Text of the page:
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Yay, Bayh-Dole!

Ever since the Bayh-Dole Act was passed, universities have scrambled to patent everything they could in the hopes of reaping rich rewards from the licensing revenues that are occasionally possible when you hold a lot of patents.

This article from JAMA ($) suggests that that revenue is not in fact very significant for the vast majority of universities, and that in many cases the costs of maintaining a technology transfer office to handle the patent applications and the licensing eats up any revenues that flow from technology licenses.

Only a few universities reap large net revenues from licensing. Surprisingly, these aren't always the universities that spend the most on research. Harvard? Stanford? Neither make a ton of money from licensing, at least relative to their research expenses. The universities that score big usually score big because they get lucky. For example, Florida State pulls in big cash because they have the patent on the anti-cancer drug Taxol. The University of Florida cashes in on the Gatorade trademark (wtf??).

The authors argue persuasively that, as a tool for motivating productive research, technology licensing hasn't had a huge effect in the U.S. They point out that other countries considering this model ought to worry that if they don't have a robust system of publicly-funded research, relying on technology licensing is more likely to slant research toward the benefit of the rich, who can pay large licensing fees. That this hasn't happened in the U.S. is probably because we still have a healthy amount of public research funding available.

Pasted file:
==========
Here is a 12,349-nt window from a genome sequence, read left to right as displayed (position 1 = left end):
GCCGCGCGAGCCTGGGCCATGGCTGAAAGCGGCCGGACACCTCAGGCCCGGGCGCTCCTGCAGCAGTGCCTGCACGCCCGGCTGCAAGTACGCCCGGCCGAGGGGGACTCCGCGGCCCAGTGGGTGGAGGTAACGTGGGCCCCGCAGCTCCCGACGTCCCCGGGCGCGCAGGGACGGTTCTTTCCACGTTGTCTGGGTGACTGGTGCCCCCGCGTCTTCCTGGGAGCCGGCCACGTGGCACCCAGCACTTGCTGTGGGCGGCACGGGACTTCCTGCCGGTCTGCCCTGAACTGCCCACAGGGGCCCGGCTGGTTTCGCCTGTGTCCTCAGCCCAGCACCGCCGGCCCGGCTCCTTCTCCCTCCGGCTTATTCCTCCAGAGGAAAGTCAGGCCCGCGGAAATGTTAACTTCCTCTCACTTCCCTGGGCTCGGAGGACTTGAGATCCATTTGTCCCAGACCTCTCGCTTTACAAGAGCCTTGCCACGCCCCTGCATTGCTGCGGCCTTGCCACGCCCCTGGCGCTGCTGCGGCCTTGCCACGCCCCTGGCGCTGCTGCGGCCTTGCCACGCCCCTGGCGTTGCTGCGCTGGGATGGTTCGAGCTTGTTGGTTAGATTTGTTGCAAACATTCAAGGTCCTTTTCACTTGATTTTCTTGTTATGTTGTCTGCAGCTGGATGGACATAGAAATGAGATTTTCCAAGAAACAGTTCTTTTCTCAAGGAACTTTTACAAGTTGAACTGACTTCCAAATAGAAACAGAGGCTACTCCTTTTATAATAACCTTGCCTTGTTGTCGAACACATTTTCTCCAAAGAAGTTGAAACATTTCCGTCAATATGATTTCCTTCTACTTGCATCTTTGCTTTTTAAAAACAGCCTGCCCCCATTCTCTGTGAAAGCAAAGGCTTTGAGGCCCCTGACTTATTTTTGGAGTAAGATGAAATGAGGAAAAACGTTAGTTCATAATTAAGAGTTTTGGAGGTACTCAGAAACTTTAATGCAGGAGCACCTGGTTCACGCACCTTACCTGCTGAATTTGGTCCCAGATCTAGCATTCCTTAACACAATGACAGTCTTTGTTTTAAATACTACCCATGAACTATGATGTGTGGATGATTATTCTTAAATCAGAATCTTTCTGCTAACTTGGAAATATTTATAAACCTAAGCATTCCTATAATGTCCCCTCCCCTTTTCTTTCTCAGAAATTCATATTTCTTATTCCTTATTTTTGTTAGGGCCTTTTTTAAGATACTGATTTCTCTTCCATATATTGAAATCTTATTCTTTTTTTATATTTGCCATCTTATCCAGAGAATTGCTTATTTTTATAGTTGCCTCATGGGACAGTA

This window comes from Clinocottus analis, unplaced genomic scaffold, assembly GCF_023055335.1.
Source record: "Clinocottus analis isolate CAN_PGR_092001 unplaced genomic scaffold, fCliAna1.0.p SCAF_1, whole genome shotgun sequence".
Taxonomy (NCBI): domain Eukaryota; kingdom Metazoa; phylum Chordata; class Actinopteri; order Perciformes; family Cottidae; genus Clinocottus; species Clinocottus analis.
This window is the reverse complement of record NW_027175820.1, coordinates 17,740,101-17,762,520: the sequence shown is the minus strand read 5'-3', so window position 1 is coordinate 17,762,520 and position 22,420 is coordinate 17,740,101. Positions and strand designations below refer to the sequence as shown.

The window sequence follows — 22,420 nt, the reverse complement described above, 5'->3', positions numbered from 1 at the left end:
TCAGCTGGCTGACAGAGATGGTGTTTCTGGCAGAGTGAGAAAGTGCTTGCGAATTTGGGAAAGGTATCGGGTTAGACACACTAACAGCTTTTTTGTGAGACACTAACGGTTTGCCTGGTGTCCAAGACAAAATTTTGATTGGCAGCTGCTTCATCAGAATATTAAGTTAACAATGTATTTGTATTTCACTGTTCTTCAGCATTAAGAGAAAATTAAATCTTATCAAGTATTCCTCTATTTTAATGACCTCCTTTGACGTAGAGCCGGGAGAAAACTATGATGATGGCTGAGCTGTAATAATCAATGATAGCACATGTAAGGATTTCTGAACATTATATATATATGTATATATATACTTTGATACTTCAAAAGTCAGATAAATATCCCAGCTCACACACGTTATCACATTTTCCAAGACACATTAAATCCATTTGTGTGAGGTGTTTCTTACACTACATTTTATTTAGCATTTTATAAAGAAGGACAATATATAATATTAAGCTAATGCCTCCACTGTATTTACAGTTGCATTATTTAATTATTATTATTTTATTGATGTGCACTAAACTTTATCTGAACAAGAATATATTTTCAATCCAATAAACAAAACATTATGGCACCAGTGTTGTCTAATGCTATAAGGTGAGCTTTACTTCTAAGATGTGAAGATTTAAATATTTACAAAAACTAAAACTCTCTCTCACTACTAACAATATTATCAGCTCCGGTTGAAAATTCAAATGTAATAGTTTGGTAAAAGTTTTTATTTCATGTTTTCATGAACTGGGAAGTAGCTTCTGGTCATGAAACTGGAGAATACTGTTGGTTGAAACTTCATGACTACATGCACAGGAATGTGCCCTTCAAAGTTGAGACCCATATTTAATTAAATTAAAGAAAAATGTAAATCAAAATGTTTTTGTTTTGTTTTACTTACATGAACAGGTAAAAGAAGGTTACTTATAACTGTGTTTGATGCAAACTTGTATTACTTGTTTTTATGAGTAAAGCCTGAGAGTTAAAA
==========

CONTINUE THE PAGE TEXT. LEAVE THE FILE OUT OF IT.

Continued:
Gatorade was invented at the University of Florida. It was originally developed for the school's football team, the Gators. So it makes sense that UF would have the trademark.

What Larry said, although I'm not sure that UF owns the "Gatorade" trademark; my guess is the "Gator" in "Gatorade" is in fact licensing of the "Gators" team name. You can't use a college team name or logo (just like you can't use a pro team name/logo) for commercial purposes without licensing it.

I think Pepsico owns the gatorade trademark, and the money flows to UF because of its agreement with the patentholder for Gatorade:

"Cade patented the drink, calling it Gatorade at the suggestion of a colleague after the university's football team, "The Gators". . . .

"When the Gators credited the drink with their first Orange Bowl win in 1967, Gatorade gained instant notoriety and garnered media interest. Cade offered his patent rights to the University of Florida, but they turned him down. . . .

"Meanwhile, in 1973, Cade and the University of Florida were able to strike a deal that allows the university to reap royalties for Gatorade each year."


I wonder what the UF had to bargain with in its negotiations with Cade. The "gator" trademark? The fact that Cade used UF facilities to develop the drink?

I just want to say, "go gators!"

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